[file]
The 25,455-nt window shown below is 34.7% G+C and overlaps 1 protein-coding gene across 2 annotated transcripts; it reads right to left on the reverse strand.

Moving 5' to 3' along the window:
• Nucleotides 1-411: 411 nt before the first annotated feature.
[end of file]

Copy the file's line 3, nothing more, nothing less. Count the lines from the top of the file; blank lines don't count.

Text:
• Nucleotides 1-411: 411 nt before the first annotated feature.